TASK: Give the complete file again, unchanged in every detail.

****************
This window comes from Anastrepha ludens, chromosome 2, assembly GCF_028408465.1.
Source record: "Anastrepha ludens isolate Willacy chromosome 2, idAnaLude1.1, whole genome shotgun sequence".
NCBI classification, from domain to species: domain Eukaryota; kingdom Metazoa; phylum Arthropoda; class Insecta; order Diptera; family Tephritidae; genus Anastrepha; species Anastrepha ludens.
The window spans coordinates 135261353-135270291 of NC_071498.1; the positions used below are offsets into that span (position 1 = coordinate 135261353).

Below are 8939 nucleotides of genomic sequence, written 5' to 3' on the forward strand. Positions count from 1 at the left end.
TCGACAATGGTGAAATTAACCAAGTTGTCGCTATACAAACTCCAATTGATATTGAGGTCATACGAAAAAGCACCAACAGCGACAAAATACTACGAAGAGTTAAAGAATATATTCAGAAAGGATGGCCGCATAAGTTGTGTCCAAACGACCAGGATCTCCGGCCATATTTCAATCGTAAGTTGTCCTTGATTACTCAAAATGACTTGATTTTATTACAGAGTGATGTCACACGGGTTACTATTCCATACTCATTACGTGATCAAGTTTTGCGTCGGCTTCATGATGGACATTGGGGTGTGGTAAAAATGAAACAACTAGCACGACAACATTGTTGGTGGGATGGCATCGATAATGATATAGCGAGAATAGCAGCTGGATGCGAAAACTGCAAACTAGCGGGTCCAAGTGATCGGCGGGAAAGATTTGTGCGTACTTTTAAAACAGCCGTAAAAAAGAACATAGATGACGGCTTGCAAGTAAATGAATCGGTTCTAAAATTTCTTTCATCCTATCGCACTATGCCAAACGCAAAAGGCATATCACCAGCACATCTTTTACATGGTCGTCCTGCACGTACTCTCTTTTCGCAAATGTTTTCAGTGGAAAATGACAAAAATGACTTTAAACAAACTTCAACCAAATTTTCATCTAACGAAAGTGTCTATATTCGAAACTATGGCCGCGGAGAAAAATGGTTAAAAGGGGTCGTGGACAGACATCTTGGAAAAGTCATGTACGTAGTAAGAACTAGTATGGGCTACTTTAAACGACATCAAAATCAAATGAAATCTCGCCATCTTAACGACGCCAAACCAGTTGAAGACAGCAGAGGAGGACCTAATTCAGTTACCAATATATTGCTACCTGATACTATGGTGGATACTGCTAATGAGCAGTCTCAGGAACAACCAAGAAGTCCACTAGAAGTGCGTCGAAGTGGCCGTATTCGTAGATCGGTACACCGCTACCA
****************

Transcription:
This window comes from Anastrepha ludens, chromosome 2, assembly GCF_028408465.1.
Source record: "Anastrepha ludens isolate Willacy chromosome 2, idAnaLude1.1, whole genome shotgun sequence".
NCBI classification, from domain to species: domain Eukaryota; kingdom Metazoa; phylum Arthropoda; class Insecta; order Diptera; family Tephritidae; genus Anastrepha; species Anastrepha ludens.
The window spans coordinates 135261353-135270291 of NC_071498.1; the positions used below are offsets into that span (position 1 = coordinate 135261353).

Below are 8939 nucleotides of genomic sequence, written 5' to 3' on the forward strand. Positions count from 1 at the left end.
TCGACAATGGTGAAATTAACCAAGTTGTCGCTATACAAACTCCAATTGATATTGAGGTCATACGAAAAAGCACCAACAGCGACAAAATACTACGAAGAGTTAAAGAATATATTCAGAAAGGATGGCCGCATAAGTTGTGTCCAAACGACCAGGATCTCCGGCCATATTTCAATCGTAAGTTGTCCTTGATTACTCAAAATGACTTGATTTTATTACAGAGTGATGTCACACGGGTTACTATTCCATACTCATTACGTGATCAAGTTTTGCGTCGGCTTCATGATGGACATTGGGGTGTGGTAAAAATGAAACAACTAGCACGACAACATTGTTGGTGGGATGGCATCGATAATGATATAGCGAGAATAGCAGCTGGATGCGAAAACTGCAAACTAGCGGGTCCAAGTGATCGGCGGGAAAGATTTGTGCGTACTTTTAAAACAGCCGTAAAAAAGAACATAGATGACGGCTTGCAAGTAAATGAATCGGTTCTAAAATTTCTTTCATCCTATCGCACTATGCCAAACGCAAAAGGCATATCACCAGCACATCTTTTACATGGTCGTCCTGCACGTACTCTCTTTTCGCAAATGTTTTCAGTGGAAAATGACAAAAATGACTTTAAACAAACTTCAACCAAATTTTCATCTAACGAAAGTGTCTATATTCGAAACTATGGCCGCGGAGAAAAATGGTTAAAAGGGGTCGTGGACAGACATCTTGGAAAAGTCATGTACGTAGTAAGAACTAGTATGGGCTACTTTAAACGACATCAAAATCAAATGAAATCTCGCCATCTTAACGACGCCAAACCAGTTGAAGACAGCAGAGGAGGACCTAATTCAGTTACCAATATATTGCTACCTGATACTATGGTGGATACTGCTAATGAGCAGTCTCAGGAACAACCAAGAAGTCCACTAGAAGTGCGTCGAAGTGGCCGTATTCGTAGATCGGTACACCGCTACCA